3. Great soup! will def try it

  4. Hello.
    Writing from far away, from Paris, neighbourhood close to the bio-market at blvd Raspail and two guys selling potatoes pancakes with cheese!. It is a pity that you do not write more often, as I like what you do.
    As regards fried sage, I am not a great fun of it, as it becomes a bit bitter for me. Otherwise, the soup is great.
    Can you really feel the taste of the Sherry vinegar in the soup?
    Sorry for mistakes, I am not a native speaker nor a translator :)

  5. Hello Magdalena! I know that market and those potato pancakes well, they are amazing. The sherry vinegar adds a nice brightness to the soup and complements the sweet caramel flavor of the onions. Thanks for writing!

  6. Tim, I know that you know, because I saw your pictures from visit in Paris, as I read this blog since a quite long time, but I didn’t dear to put my own comment. Have a nice day!

  7. i bookmarked that soup to make in the next week or so… i cannot wait! looks amazing!

  8. I’m wondering if a dollop of creme fraiche would be nice as well, sans the other toppings (except for the crutons—I love crutons), if one were to stray form the recipe a second go round.

  9. Yes! Maybe! Worth a try for sure, not sure it the creaminess of the soup needs more creaminess but in terms of flavor it might be nice. I would still do a shot of sherry vinegar. Will try next time. (which will likely be this weekend)

  10. The most mouth-watering recipe I’ve seen today. And I’ve seen a lot. Dammit, Tim! How am I supposed to make it through the afternoon with this soup drifting around my head? ;)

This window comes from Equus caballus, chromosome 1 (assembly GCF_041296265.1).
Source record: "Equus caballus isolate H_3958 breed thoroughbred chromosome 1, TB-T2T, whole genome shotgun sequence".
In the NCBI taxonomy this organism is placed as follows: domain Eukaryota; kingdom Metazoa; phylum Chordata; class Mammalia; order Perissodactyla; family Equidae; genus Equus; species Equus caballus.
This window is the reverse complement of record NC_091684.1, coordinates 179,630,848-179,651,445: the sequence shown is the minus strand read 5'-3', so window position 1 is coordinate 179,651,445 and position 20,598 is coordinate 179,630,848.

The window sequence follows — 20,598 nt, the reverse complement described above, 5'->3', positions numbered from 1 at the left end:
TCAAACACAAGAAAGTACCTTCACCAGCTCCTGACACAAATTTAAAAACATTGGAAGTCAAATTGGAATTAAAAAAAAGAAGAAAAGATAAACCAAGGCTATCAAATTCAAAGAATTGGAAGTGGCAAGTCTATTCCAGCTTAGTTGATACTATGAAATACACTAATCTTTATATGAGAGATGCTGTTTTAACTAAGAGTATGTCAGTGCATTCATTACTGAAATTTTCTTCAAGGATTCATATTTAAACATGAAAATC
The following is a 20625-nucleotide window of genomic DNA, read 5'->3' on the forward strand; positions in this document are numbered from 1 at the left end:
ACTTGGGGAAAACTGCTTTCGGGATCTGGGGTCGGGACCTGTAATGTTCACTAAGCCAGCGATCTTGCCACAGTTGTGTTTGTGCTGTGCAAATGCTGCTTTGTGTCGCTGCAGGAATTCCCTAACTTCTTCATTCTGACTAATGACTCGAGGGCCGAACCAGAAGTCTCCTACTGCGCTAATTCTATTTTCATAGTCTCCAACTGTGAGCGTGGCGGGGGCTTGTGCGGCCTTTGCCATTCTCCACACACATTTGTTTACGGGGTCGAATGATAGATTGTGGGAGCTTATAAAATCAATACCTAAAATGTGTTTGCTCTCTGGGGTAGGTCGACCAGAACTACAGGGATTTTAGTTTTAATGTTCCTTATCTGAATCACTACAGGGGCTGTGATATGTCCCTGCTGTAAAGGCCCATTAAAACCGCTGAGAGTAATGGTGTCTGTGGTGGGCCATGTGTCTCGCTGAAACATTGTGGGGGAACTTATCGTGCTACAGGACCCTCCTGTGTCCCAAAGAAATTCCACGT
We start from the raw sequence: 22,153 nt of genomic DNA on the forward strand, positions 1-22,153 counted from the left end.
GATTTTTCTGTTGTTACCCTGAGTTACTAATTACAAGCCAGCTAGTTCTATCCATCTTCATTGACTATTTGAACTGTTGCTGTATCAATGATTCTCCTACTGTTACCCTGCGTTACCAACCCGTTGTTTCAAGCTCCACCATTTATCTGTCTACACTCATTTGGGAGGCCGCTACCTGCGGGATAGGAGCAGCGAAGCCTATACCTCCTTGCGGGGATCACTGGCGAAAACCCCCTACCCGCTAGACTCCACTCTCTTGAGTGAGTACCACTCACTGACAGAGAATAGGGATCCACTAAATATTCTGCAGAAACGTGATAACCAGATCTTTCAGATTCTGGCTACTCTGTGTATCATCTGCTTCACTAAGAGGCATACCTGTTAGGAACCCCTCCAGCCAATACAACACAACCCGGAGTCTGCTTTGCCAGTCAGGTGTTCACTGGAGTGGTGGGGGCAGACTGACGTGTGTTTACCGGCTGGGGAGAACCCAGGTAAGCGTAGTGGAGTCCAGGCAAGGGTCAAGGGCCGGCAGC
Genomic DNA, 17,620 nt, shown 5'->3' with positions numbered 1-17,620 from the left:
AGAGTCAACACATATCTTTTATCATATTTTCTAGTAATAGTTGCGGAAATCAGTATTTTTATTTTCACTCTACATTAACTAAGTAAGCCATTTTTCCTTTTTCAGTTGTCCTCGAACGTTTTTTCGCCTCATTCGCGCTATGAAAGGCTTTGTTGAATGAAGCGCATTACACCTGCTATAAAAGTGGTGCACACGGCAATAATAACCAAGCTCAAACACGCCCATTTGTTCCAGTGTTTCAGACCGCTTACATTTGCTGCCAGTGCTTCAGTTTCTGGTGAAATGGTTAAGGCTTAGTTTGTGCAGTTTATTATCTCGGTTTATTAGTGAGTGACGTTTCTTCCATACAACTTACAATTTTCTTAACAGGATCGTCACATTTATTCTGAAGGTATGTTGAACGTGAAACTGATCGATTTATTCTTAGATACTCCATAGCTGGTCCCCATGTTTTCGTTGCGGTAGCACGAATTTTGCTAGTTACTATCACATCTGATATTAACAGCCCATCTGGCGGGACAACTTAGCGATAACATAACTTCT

I don’t know what I like more: this recipe, or the photos of your reflection hiding in the spoon. xo

  11. Erin in Sacramento says:

    March 10th, 2010 at 2:34 pm

    As a loyal reader of yours I get such joy out of seeing the things we have in common! I actually made that whole menu having just received my Farm Fresh to You box of organic produce so I could use lemons, kale, onions, potatoes, and chard. The soup was so flipping good we were all so surprised. It was the hit of the menu. We decided what made it so good was using chicken stock rather than beef (a first for me with onion soup-why such a revation? Who knows.) and blending the soup. And I, for one, can’t skip that brown butter. I’d make it if I were standing alone in my kitchen eating the soup from a cup. :-)

  12. This recipe is on my list for the week. I am even more excited to try it now after your review.

  13. Seeing as how there are few things in life better than caramelized onions, I am going to have to try this. This way maybe I can get a little glimpse of your delicious experience in France.

  14. i saw this too and it sounded awesome. just wasn’t in the mood to tote home all those onions, let alone thinly slice all of them, but now i’m a little more tempted :)

  15. Hey Erin! Great minds cook alike…or something? You are very ambitious to have cooked that whole meal, I can’t imagine. Glad to hear you liked the soup too.

  16. It’s interesting to me that you needed more time to caramelize the onions. I find that that’s ALWAYS a problem for me, even when I’m using a highly-tested recipe like something from Cook’s Illustrated. It always makes me avoid ’em.

  17. onion soup is such a wonderful pleasure! i confess i wish you remembered the name of that restaurant….i am heading to italy for 5 weeks in late spring and plan on eating my way through the country. maybe i’ll get lucky enough to stumble upon it!

  18. Yum! What a unique onion soup…blended! And with the most simple ingredients that are always on hand! Thanks!

  19. Aussiechick says:

    March 15th, 2010 at 7:50 pm

    We have a product in Australia called Massel stock cubes. They are a non animal derived Chicken/Beef & Vegetable (duh!) stock cube. They are fantasic I have used them since I worked in a Vego Cafe in the 90’s and they would be perfect for this and any other soup/stew

  20. Tim -So glad to see that you liked our recipe! We added a link to your post from the recipe on our site so that our readers can see your version and your insights. Hope that’s ok with you. Thanks again! -Emily, BA Web Editor